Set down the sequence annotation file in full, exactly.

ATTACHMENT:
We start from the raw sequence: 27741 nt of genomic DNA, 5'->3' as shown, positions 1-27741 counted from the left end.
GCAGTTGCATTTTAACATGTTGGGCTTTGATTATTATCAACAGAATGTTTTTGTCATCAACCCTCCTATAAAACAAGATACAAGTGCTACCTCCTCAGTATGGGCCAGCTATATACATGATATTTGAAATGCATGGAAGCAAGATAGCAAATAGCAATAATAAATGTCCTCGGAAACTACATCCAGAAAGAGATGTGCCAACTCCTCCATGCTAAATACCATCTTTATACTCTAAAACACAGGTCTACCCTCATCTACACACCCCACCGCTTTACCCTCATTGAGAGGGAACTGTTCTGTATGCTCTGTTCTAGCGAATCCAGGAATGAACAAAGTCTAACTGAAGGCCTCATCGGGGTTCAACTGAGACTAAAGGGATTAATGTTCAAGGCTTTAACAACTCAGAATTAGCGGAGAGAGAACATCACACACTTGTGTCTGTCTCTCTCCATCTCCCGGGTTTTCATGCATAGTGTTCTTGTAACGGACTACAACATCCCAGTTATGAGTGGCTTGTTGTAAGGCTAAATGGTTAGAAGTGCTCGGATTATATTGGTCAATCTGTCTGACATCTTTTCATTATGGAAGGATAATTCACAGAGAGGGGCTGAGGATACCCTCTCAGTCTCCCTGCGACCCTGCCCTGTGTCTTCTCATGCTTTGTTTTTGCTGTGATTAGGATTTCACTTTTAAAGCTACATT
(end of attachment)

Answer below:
We start from the raw sequence: 27741 nt of genomic DNA, 5'->3' as shown, positions 1-27741 counted from the left end.
GCAGTTGCATTTTAACATGTTGGGCTTTGATTATTATCAACAGAATGTTTTTGTCATCAACCCTCCTATAAAACAAGATACAAGTGCTACCTCCTCAGTATGGGCCAGCTATATACATGATATTTGAAATGCATGGAAGCAAGATAGCAAATAGCAATAATAAATGTCCTCGGAAACTACATCCAGAAAGAGATGTGCCAACTCCTCCATGCTAAATACCATCTTTATACTCTAAAACACAGGTCTACCCTCATCTACACACCCCACCGCTTTACCCTCATTGAGAGGGAACTGTTCTGTATGCTCTGTTCTAGCGAATCCAGGAATGAACAAAGTCTAACTGAAGGCCTCATCGGGGTTCAACTGAGACTAAAGGGATTAATGTTCAAGGCTTTAACAACTCAGAATTAGCGGAGAGAGAACATCACACACTTGTGTCTGTCTCTCTCCATCTCCCGGGTTTTCATGCATAGTGTTCTTGTAACGGACTACAACATCCCAGTTATGAGTGGCTTGTTGTAAGGCTAAATGGTTAGAAGTGCTCGGATTATATTGGTCAATCTGTCTGACATCTTTTCATTATGGAAGGATAATTCACAGAGAGGGGCTGAGGATACCCTCTCAGTCTCCCTGCGACCCTGCCCTGTGTCTTCTCATGCTTTGTTTTTGCTGTGATTAGGATTTCACTTTTAAAGCTACATT